With coronavirus forcing people to stay at home, personal trainers are having to adapt in terms of how they provide their services. Some personal trainers are running their business from home, while others are training clients outdoors.
But despite the ingenuity being shown by fitness professionals during this tough time, many of them are struggling – as our survey has revealed.
We quizzed more than 1,000 personal trainers to find out how the coronavirus pandemic has affected them. Let’s see how they responded…
How has their income and client base been affected?
Three quarters of personal trainers are training fewer clients now than they did prior to the lockdown being imposed on 23rd March.
Nine in 10 of the personal trainers we surveyed have seen their income decrease during lockdown. On average, their earnings have fallen by £679 a month – a drop of more than £8,000 per year pro-rata. For one in 10 respondents, the monthly drop has been even more significant, at over £3,000.
Naomi Scriven, a personal trainer based in Ruislip, London, has seen a huge drop in her income during lockdown. Prior to the coronavirus outbreak, Naomi was teaching 50 classes a week in studios and people’s homes. However, this number has shrunk considerably.
She said: “I knew my salary would take a hit because 70% of my income came from studio-based classes.
“I’ve moved as much of my business online as I can, but only a small proportion of my clients have felt comfortable with moving online.
“The main reason people use a personal trainer is motivation and I think loads of people have struggled for motivation during this period. It’s scared them and their financial priorities have subsequently changed. I’ve had clients who’ve either been furloughed or taken a big cut to their pay and my income has dried up as a result.”
How have they adjusted to lockdown?
Nearly three quarters (74%) of the personal trainers we surveyed have trained clients online and via live-streamed sessions during lockdown – something that they hadn’t considered previously.
Furthermore, 31% of respondents can see themselves moving more of their business online in future. One in four even said that lockdown has flipped their business model entirely, so they will now be offering more training online training than in-person.
As well as online training, outdoor fitness classes are another trend which looks set to grow even more because of the coronavirus outbreak. Nearly half (44%) of those surveyed said they will continue running outdoor sessions even when restrictions are lifted.
In fact, outdoor fitness classes may be a popular workout choice for some time to come. More than one in three personal trainers who we surveyed (36%) claim their clients are uncomfortable with the idea of returning to a gym. This is most likely down to safety fears, but it could also hint at people’s new routines during lockdown.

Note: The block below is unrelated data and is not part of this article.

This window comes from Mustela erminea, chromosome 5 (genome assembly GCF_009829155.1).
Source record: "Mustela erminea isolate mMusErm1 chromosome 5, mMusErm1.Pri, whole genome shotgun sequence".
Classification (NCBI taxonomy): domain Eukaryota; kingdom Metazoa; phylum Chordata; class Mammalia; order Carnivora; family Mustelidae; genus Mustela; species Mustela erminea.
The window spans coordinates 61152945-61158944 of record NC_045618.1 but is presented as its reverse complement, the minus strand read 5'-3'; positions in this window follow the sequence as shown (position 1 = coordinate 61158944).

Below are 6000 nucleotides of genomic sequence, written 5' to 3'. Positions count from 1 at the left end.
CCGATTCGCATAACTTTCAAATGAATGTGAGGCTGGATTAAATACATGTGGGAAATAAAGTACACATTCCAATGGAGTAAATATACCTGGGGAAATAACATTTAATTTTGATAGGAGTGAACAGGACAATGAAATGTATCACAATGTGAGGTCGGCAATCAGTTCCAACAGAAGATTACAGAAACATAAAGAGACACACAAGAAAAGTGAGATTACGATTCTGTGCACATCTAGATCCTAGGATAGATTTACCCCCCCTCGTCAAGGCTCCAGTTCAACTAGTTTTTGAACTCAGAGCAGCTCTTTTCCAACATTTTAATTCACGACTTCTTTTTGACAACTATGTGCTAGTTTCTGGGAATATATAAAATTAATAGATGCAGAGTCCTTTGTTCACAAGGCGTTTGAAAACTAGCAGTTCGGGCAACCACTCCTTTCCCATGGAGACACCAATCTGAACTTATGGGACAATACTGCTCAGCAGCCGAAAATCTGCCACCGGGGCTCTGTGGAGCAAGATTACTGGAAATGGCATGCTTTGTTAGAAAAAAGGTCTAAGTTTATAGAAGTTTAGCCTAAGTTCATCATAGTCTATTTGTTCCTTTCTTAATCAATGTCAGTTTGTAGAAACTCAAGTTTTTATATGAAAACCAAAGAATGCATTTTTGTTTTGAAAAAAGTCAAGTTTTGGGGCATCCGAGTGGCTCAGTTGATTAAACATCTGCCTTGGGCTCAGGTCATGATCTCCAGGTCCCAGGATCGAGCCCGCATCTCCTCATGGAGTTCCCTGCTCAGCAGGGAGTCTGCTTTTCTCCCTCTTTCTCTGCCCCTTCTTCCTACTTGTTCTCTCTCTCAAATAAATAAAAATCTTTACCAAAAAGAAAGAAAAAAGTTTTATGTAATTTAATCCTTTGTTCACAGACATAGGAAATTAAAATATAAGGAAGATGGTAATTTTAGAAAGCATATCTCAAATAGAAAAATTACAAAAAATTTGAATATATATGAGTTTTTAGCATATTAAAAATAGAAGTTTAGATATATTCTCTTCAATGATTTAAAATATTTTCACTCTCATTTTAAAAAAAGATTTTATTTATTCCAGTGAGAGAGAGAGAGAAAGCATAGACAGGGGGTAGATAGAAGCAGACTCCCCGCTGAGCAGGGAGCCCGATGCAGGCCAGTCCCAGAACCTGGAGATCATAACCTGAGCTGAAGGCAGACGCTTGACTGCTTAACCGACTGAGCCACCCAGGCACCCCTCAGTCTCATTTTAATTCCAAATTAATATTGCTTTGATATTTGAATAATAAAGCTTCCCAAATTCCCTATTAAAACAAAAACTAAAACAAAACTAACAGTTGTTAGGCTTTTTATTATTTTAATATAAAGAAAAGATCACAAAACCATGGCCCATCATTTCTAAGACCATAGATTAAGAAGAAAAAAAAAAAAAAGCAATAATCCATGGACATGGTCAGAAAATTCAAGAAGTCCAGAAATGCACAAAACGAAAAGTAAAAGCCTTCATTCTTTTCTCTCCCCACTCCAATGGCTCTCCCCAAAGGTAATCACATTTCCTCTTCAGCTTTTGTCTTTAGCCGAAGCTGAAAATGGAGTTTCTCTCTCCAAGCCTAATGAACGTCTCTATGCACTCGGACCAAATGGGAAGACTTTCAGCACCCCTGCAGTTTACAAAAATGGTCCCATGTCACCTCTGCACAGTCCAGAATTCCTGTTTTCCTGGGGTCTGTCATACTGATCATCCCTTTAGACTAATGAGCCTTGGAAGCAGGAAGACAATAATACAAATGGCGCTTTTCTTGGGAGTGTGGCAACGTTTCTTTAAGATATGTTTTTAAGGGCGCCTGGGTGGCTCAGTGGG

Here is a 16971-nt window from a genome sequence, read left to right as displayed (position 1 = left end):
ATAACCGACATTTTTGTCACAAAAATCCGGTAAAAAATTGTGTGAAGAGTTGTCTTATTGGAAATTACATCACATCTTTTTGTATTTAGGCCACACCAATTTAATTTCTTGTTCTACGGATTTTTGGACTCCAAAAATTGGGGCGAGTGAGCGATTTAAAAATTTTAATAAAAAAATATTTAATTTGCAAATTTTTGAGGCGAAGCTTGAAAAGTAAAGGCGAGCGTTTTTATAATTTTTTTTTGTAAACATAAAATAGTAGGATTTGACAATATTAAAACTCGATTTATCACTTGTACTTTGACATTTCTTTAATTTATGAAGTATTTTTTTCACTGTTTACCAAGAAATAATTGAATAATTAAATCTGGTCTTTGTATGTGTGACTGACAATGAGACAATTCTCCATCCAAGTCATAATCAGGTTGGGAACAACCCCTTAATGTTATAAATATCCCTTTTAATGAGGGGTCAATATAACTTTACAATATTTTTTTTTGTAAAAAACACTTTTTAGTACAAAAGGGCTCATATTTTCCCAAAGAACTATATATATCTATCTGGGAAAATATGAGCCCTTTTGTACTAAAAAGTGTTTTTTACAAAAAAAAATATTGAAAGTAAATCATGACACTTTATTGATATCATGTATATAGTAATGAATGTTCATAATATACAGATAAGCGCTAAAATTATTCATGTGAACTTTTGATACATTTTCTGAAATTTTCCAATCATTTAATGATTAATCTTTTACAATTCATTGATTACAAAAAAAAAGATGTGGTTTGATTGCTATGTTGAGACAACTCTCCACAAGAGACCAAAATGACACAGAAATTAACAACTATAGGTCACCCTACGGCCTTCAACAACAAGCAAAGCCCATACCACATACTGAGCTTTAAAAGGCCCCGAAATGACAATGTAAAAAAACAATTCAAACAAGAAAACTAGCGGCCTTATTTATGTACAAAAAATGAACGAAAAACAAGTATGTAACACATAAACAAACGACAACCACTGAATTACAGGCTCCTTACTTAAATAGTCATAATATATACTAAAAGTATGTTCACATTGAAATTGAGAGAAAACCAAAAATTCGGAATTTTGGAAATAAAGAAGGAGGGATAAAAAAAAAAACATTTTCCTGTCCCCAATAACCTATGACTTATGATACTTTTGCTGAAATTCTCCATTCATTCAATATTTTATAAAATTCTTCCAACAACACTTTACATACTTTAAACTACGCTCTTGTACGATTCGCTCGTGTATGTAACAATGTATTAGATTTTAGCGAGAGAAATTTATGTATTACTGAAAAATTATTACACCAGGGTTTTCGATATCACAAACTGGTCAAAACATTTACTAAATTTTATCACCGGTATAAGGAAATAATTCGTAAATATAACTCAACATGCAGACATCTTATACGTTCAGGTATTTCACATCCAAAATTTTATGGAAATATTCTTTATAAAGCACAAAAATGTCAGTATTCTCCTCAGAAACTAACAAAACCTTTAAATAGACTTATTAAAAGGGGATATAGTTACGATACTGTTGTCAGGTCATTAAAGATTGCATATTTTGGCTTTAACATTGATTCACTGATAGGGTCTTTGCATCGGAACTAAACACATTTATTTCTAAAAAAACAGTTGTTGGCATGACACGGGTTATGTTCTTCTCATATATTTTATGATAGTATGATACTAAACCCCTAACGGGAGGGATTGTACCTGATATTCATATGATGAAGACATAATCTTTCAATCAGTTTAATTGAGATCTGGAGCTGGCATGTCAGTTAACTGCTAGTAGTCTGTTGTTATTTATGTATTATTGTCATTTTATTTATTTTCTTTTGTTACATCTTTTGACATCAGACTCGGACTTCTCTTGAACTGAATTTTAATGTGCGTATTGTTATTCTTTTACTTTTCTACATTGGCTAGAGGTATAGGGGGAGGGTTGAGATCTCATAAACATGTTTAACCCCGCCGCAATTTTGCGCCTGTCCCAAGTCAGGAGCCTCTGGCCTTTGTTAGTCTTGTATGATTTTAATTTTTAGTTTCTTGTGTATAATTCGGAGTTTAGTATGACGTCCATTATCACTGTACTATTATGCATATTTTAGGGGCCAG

Naomi Scriven: “I think people’s priorities have also changed in terms of their lifestyle. They’re cooped up indoors all day, so they want to go out and move, not stay in and move. That’s why outdoor fitness classes are growing so much in popularity and why I’ve started hosting more of my sessions in small groups outdoors.”
Whether it’s online or outdoors, training away from gyms will certainly be the norm for personal trainers for the foreseeable future. Perhaps unsurprisingly, 45% of those surveyed said their gym hasn’t been in touch about a likely date for re-opening.
What have they had to say?
At the time of writing (3rd July, 2020), gyms in the UK are rumoured to be opening ‘within the next couple of weeks’, according to Boris Johnson. However, no specific date has yet been confirmed.
Naomi Scriven: “It feels like the Government has overlooked the fitness industry. Why can pubs and restaurants open, but certain fitness facilities can’t?
It’s perfectly feasible to socially distance in a studio – the boutique studio I use is perfectly ventilated. It’s certainly safer than being in a pub or supermarket.
I appreciate that not every gym or fitness centre is the same, but it would be nice if the Government was clearer on what’s allowed and what’s not, rather than just lumping the entire fitness industry into the same category.”
Like Naomi, James Drain, a personal trainer based in the city of London, has seen a significant fall in his income during lockdown. He said: “One of the hardest aspects of lockdown has been talking to clients who are used to training in person and making them responsible for exercising at home.
“Accountability has to be shared between personal trainer and clients. You can lead a horse to water, but you can’t make it drink. The clients I’ve lost have found it hard to break away from the challenge of working from home. A lot of them have high-end, demanding jobs and are spending a lot of time working, so exercise is less of a priority for them. What we’re dealing with is unprecedented and we’ve just got to hope that people will start coming back as time goes on.”
How we can help
As well as training clients from home or outdoors, creating personalised meal plans are another way in which you can make sustainable income as a personal trainer.
We would recommend that you get an accredited nutrition qualification before giving nutritional advice. If you’re already qualified, or want to find out more about creating meal plans, download our free guide featuring insights from of the UK’s top nutritionists Lily Soutter.